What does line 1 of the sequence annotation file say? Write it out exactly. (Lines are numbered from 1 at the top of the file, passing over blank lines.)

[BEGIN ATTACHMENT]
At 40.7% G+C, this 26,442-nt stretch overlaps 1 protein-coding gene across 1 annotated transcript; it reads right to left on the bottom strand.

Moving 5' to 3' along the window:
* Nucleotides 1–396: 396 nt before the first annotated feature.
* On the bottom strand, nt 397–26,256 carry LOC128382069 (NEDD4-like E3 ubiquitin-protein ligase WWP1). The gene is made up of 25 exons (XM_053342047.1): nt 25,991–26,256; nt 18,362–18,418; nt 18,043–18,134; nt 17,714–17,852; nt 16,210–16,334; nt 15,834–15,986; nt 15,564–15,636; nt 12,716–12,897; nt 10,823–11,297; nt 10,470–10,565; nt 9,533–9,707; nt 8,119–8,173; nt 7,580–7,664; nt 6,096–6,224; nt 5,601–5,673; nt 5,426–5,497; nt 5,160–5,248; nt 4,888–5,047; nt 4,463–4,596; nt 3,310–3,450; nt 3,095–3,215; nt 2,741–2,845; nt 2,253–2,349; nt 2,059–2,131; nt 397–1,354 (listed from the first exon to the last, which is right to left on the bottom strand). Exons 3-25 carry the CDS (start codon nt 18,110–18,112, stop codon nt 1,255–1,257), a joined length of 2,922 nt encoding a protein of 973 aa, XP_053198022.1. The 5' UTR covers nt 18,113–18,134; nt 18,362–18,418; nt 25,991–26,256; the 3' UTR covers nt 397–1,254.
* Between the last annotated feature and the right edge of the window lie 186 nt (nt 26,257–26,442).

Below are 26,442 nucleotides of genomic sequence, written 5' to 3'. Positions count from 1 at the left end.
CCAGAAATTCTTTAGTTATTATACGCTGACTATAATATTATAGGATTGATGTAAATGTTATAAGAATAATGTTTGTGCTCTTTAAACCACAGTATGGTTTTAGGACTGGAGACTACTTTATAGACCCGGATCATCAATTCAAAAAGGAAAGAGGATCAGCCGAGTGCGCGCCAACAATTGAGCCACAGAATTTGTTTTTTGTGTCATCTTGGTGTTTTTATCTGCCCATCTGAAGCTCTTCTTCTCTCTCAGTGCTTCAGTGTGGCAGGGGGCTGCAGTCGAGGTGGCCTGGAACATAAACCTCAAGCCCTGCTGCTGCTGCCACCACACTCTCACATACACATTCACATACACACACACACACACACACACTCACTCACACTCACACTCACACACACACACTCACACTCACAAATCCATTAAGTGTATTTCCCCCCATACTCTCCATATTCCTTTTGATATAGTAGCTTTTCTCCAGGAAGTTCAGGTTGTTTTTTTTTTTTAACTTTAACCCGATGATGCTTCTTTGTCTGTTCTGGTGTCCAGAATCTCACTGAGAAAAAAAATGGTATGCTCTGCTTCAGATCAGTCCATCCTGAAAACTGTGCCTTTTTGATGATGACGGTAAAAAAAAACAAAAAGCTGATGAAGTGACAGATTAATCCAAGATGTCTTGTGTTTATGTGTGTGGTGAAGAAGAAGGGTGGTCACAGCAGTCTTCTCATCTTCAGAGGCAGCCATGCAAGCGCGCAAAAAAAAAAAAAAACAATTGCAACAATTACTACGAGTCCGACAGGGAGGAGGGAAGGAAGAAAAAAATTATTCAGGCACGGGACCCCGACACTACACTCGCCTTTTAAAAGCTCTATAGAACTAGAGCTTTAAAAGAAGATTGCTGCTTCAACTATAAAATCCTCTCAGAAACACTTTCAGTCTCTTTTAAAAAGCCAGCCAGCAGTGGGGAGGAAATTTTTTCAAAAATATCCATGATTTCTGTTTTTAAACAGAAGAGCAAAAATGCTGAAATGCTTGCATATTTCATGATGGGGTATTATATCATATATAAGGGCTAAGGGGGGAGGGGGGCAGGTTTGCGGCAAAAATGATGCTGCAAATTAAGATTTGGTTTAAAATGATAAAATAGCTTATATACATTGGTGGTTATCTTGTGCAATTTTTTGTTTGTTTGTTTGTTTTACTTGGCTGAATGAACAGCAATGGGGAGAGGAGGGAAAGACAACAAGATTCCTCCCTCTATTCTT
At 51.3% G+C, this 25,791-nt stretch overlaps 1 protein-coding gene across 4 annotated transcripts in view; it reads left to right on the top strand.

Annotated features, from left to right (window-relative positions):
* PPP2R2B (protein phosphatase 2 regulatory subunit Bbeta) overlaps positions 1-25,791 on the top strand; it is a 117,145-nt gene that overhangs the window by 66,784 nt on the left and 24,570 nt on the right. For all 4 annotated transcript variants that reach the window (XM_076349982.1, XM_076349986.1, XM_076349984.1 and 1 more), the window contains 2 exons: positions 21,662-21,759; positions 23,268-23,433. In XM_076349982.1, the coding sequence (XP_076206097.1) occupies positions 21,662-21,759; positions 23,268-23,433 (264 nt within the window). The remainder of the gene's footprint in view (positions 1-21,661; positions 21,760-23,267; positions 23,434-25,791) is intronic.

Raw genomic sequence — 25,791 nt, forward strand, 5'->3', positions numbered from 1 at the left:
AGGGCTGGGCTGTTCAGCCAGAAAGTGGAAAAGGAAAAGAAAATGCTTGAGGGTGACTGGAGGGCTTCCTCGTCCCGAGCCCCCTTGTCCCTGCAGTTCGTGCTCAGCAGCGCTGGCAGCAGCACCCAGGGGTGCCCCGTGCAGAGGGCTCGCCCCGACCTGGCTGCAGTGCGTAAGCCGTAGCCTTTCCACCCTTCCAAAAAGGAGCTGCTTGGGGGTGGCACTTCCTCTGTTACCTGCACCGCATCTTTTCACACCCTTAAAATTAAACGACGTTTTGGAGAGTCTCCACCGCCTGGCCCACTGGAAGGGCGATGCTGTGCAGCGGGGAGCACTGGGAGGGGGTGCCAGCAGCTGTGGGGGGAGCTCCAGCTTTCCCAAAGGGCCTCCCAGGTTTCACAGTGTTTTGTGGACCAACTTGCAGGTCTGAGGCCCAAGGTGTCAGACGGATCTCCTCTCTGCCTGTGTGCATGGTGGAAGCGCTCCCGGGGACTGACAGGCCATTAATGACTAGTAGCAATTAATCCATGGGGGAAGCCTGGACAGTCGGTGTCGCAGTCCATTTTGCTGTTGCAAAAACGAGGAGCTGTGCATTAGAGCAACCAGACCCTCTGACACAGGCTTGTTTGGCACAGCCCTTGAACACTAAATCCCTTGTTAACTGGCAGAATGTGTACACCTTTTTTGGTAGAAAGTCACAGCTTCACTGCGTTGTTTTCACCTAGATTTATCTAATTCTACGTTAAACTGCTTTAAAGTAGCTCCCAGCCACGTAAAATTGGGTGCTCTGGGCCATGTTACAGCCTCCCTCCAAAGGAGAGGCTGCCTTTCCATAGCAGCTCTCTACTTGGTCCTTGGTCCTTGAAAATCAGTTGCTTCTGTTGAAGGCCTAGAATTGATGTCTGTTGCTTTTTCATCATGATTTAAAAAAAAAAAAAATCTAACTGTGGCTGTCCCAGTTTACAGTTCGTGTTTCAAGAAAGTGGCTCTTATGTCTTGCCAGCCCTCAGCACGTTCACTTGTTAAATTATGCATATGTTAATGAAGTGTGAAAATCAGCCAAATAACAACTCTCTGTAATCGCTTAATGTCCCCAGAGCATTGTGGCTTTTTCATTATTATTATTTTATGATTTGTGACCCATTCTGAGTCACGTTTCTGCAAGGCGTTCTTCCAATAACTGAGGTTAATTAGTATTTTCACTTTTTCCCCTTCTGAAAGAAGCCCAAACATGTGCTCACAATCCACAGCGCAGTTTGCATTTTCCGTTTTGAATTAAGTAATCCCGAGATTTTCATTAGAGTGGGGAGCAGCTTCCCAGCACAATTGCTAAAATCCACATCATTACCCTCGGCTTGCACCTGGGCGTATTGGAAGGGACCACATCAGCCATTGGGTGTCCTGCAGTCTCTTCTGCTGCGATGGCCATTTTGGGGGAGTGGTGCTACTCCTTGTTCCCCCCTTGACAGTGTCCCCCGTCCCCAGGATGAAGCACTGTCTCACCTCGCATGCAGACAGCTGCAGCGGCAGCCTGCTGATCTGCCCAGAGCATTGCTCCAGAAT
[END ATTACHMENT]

At 40.7% G+C, this 26,442-nt stretch overlaps 1 protein-coding gene across 1 annotated transcript; it reads right to left on the bottom strand.